Let’s talk toilets. This most familiar of household fixtures has long been the butt of cheap cracks, off-color jokes, and a million indignities both foul and (admit it) funny. Who hasn’t hurled a juvenile remark in the direction of the common can?
Well, enough already. The toilet is getting its moment. Manufacturers are bringing it out of the closet and offering to consumers an array of gee-whiz thrones that transform everyday bathroom visits into an experience that can practically be described as “transcendent.” (OK, maybe we can agree on “pretty darn fine.”) Given the economics, it’s a wonder it has taken so long to get here. Fact is, attending to our private business is a pretty big business–$8.5 billion a year divided among several companies that do battle in the global toilet wars.
Surprisingly, in the realm of high-tech toilets, America was, for a long time, well behind. Europe, Asia, and the Middle East were first to recognize the benefits of machines that use sophisticated engineering, science, and electronics to produce better all-around hygiene. And while the vast majority of American buyers still settle on basic commodes for their homes–the sweet spot is about $300–those who live in places like New York, Los Angeles, Miami, and Chicago are increasingly opting for the luxe marvels that feature, among other things, light-emitting bidet wands and self-opening lids.
It seems we have at long last arrived at a point in our cultural evolution where a quasi-robotic toilet is among the symbols of Big Dreams realized. No question but that you have got to be pretty flush to put one of these units in every bath: a lavishly outfitted model can go for as much as $6,000. It’s a huge deal, witnessing your first high-tech toilet being installed, its fittings glistening, its stainless steel bowl beckoning. Ever encounter someone who has just gotten one? (And you think sports fanatics are obnoxious?)
The bottom line is that washlets, as they’re commonly called by industry vets, do a superb job of keeping our anatomies (and themselves) sparkling clean. And, yeah, they burnish our egos too.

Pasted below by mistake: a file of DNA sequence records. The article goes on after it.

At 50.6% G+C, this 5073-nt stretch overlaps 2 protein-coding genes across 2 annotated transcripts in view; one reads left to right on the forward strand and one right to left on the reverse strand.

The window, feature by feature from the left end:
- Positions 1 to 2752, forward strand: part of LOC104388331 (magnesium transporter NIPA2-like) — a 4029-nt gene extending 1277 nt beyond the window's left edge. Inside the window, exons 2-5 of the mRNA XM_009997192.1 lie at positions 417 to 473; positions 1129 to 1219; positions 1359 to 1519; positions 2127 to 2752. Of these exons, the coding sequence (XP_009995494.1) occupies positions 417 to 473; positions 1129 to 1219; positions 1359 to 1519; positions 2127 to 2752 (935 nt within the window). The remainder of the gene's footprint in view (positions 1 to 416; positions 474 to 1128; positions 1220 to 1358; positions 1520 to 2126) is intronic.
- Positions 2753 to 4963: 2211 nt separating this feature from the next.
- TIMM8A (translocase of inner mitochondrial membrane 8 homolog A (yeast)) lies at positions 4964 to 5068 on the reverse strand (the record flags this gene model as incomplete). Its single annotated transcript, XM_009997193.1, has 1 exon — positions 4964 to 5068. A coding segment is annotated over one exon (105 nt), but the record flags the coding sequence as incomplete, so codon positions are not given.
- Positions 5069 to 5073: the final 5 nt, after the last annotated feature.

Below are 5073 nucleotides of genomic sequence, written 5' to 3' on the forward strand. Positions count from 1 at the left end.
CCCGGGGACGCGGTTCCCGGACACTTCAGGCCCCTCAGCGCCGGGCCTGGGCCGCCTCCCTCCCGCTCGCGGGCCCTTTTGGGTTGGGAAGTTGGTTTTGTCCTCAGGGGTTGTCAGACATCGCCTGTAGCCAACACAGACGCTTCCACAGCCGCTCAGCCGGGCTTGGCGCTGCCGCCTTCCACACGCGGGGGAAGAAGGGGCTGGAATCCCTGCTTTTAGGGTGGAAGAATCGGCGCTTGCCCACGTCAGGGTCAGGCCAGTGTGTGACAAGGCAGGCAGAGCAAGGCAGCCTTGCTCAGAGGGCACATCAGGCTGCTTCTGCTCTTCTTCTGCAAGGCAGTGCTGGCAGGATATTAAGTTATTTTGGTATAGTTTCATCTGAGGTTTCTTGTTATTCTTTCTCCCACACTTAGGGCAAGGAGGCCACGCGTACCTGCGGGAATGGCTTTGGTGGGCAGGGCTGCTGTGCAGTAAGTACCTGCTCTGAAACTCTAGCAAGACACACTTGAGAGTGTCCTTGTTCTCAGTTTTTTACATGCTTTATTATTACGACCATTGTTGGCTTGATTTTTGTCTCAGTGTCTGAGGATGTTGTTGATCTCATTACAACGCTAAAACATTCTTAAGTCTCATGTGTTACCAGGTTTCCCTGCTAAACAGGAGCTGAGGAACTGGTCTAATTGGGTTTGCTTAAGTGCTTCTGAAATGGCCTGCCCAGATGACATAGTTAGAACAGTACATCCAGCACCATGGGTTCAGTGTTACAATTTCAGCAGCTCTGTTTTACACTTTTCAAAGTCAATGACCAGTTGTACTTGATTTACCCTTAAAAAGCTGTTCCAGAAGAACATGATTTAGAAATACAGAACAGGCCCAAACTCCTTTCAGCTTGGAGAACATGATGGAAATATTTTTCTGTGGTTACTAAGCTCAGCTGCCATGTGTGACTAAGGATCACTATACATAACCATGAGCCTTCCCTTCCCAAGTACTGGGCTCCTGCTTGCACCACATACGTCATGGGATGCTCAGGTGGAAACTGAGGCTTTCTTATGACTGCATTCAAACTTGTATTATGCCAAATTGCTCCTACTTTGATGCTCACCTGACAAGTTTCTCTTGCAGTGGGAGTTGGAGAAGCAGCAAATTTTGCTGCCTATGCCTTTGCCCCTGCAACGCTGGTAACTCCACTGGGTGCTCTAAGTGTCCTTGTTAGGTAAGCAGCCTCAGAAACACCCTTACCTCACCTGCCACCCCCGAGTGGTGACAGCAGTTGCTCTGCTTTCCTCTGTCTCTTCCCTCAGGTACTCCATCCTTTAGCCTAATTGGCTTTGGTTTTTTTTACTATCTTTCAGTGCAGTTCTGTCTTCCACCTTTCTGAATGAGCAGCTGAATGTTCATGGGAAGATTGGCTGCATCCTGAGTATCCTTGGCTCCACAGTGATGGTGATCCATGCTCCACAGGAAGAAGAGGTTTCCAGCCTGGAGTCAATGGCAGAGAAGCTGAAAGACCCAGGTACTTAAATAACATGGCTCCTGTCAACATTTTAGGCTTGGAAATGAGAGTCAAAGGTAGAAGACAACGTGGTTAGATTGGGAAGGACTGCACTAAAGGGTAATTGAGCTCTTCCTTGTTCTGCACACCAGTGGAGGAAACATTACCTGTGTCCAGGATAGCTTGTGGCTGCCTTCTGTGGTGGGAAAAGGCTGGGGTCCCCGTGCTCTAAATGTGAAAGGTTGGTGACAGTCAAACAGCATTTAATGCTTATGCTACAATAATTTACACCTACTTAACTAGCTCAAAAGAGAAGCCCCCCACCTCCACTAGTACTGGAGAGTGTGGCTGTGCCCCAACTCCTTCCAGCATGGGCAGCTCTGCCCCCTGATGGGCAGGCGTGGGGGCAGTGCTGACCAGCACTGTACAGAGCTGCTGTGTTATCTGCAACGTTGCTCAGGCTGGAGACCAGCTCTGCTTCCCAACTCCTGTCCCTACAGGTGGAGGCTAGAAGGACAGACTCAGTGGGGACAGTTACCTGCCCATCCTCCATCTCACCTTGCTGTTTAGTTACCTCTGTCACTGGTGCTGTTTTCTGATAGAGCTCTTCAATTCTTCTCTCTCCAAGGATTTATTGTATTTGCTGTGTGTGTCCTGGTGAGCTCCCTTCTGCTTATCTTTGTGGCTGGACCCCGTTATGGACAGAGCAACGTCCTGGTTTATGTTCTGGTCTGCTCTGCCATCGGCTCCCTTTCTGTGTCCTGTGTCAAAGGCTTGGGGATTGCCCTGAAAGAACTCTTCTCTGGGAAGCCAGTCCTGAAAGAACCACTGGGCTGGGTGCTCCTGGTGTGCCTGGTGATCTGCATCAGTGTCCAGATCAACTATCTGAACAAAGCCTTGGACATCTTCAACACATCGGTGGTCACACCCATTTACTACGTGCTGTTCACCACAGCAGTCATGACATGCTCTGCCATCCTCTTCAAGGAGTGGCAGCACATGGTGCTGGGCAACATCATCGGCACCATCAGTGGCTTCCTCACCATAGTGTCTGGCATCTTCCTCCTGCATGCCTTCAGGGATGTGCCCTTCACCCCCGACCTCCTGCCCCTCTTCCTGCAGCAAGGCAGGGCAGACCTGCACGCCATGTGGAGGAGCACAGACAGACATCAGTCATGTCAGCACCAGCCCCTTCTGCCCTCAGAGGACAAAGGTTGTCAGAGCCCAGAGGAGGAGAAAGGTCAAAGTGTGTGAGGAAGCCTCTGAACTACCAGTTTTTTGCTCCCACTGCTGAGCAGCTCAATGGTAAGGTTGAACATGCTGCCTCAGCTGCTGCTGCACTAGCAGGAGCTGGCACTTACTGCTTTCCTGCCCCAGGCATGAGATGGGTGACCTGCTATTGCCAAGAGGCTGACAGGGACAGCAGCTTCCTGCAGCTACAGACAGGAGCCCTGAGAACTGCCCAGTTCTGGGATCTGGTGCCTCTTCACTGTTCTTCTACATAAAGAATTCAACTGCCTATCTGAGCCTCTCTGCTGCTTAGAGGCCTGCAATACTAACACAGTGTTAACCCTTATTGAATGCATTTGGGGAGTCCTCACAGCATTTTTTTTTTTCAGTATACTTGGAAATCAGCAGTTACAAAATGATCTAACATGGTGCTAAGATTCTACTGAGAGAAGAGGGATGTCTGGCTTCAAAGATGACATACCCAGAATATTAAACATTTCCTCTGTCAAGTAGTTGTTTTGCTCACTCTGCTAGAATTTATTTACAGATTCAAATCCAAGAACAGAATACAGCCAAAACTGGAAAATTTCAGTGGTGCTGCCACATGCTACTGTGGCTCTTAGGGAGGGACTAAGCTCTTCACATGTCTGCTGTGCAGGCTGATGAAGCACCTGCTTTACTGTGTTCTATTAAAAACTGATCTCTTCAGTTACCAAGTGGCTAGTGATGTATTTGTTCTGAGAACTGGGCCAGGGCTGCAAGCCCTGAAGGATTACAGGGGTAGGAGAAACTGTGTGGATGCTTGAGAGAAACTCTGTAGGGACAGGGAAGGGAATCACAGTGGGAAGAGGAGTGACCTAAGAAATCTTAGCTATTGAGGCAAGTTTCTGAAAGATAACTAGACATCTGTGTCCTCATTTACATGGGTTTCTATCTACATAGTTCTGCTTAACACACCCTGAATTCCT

“At first, some people giggle” when they set eyes on these newfangled multifunction devices, says Brian Hedlund, senior product manager of toilets and bidets at Kohler, the top U.S. manufacturer in this segment. “Americans prefer toilet paper to bidets. It’s a difficult discussion to have with buyers. We do it as graciously as possible.”
For example, Hedlund might typically explain to a waffling shopper that his top-of-the-line Numi models can be had with an iPad-style remote controller that allows for preset ambient lighting, music (via FM radio or Wi-Fi), seat temperature, and bidet spray power. The Numi, like some other washlets at this price, automatically raises its lid when one approaches, relies on its internal sensors to activate the timing and intensity of its flushes, and uses electrolyzed water to clean itself at a predetermined hour every night. Embarrassed by the sounds you emit in the bathroom? Touch a button and masking noises will play. We’re not kidding; this is the real poop.
What’s next? At this very moment, scientists in California, Singapore, and the Netherlands are working on futuristic technologies to extract human waste from our homes. Several of these projects involve converting the waste into fuel. Perhaps that’s enough said.
For now, what matters most, says David Krakoff, president of sales for the Americas at Toto, a Japanese company that’s the international leader among toilet aficionados, is giving consumers a lovely pot that is delightful to use, flushes with the power of Niagara Falls, and improves our personal cleanliness. “One thing I’ve found,” Krakoff says, “is that consumers the world over are remarkably similar: We have the same bodily functions.”